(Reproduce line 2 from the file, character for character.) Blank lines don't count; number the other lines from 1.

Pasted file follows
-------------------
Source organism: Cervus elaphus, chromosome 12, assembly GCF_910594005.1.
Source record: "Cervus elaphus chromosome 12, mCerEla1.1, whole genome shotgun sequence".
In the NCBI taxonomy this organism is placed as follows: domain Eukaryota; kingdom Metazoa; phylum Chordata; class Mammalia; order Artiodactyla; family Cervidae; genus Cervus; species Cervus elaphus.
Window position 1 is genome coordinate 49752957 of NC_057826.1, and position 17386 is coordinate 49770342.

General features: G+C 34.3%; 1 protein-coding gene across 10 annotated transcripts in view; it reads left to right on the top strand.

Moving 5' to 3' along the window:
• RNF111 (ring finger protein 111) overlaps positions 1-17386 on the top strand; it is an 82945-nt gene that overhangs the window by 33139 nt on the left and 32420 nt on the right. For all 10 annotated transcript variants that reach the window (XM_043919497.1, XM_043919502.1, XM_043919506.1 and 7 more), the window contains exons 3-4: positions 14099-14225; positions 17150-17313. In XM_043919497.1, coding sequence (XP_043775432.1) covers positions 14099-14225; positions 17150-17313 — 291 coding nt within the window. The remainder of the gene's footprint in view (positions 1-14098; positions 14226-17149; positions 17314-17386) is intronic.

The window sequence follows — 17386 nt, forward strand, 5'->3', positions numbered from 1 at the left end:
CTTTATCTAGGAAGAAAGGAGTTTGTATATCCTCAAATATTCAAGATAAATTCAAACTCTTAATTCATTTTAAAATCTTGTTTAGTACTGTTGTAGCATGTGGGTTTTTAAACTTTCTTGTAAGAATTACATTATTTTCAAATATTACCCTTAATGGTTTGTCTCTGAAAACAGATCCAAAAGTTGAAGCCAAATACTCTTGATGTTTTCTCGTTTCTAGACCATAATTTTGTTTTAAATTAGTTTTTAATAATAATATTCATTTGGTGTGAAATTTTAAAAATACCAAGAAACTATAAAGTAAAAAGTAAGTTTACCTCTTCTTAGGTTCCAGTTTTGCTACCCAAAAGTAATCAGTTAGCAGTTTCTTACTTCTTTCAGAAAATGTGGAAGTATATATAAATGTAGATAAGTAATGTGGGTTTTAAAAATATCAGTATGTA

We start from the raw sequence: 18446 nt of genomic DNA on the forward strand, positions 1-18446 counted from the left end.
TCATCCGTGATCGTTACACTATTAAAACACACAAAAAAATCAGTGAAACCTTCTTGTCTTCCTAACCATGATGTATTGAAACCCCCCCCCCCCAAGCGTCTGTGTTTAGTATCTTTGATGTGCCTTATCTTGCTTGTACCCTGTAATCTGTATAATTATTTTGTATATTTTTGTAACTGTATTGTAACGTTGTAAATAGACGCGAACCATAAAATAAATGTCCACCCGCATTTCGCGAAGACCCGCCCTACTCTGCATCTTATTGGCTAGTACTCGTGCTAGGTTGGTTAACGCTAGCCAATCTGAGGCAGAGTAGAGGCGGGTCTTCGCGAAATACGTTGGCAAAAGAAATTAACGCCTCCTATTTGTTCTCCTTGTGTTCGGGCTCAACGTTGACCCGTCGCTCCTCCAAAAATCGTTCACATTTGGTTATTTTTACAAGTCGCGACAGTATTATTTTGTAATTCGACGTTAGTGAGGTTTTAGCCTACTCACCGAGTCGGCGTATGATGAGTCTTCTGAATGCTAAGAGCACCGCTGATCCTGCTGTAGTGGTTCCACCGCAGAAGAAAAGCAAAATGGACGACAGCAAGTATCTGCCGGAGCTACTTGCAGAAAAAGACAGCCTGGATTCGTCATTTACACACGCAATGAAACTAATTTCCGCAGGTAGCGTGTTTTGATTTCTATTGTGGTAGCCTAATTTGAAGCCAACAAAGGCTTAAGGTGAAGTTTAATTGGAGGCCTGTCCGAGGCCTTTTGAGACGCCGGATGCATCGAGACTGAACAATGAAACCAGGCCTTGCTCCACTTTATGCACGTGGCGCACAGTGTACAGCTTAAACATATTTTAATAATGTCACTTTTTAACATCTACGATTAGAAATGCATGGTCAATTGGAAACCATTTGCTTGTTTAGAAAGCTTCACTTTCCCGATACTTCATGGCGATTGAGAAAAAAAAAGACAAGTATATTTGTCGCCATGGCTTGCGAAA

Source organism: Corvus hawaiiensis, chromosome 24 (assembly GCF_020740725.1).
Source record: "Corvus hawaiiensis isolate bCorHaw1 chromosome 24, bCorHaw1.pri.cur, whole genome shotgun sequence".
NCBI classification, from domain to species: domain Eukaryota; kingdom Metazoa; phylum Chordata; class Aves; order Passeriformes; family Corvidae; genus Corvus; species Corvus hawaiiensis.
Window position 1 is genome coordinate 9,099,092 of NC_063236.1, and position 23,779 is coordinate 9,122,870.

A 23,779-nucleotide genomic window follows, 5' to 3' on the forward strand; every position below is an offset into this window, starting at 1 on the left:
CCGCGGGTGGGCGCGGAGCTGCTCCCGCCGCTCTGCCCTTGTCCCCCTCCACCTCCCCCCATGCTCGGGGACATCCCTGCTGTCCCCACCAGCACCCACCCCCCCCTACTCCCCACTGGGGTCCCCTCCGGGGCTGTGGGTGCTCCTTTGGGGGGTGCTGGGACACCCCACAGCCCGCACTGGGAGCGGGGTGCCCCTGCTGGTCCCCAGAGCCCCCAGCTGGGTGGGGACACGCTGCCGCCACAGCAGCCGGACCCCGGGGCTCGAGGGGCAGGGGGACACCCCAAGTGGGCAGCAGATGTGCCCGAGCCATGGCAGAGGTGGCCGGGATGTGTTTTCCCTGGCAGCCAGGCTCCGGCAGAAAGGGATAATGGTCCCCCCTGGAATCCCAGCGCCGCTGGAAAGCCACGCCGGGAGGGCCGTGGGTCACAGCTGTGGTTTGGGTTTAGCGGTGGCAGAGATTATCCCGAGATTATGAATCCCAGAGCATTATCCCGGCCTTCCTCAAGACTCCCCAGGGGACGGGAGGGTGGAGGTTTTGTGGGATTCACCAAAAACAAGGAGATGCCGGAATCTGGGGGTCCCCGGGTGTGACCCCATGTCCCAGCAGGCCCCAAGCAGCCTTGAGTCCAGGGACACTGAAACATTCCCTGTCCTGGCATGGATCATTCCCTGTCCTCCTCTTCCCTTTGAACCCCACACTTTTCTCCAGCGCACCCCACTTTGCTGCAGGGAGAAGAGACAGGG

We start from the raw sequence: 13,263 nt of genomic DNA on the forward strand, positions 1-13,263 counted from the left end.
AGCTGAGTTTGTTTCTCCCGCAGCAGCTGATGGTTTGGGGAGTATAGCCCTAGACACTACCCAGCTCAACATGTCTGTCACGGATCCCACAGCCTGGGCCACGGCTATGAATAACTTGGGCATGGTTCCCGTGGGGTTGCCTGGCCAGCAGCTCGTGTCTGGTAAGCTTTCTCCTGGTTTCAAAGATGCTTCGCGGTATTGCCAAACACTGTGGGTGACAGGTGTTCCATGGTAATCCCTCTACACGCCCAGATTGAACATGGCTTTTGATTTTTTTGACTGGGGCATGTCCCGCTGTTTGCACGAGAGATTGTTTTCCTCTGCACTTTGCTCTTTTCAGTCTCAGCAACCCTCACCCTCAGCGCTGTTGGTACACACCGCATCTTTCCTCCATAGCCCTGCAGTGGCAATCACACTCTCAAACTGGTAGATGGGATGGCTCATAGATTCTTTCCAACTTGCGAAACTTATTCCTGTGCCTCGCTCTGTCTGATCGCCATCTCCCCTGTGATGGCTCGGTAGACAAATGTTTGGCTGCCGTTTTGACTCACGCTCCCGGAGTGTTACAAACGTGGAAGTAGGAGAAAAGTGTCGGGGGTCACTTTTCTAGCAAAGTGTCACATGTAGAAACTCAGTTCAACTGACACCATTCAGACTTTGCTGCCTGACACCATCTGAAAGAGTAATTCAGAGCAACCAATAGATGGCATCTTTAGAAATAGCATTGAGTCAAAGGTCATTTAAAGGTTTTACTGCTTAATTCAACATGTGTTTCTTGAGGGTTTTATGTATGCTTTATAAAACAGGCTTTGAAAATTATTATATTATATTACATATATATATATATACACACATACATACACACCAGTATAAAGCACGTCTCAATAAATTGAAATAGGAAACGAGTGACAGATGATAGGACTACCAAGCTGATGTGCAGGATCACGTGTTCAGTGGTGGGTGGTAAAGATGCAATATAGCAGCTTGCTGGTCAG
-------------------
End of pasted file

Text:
Source record: "Cervus elaphus chromosome 12, mCerEla1.1, whole genome shotgun sequence".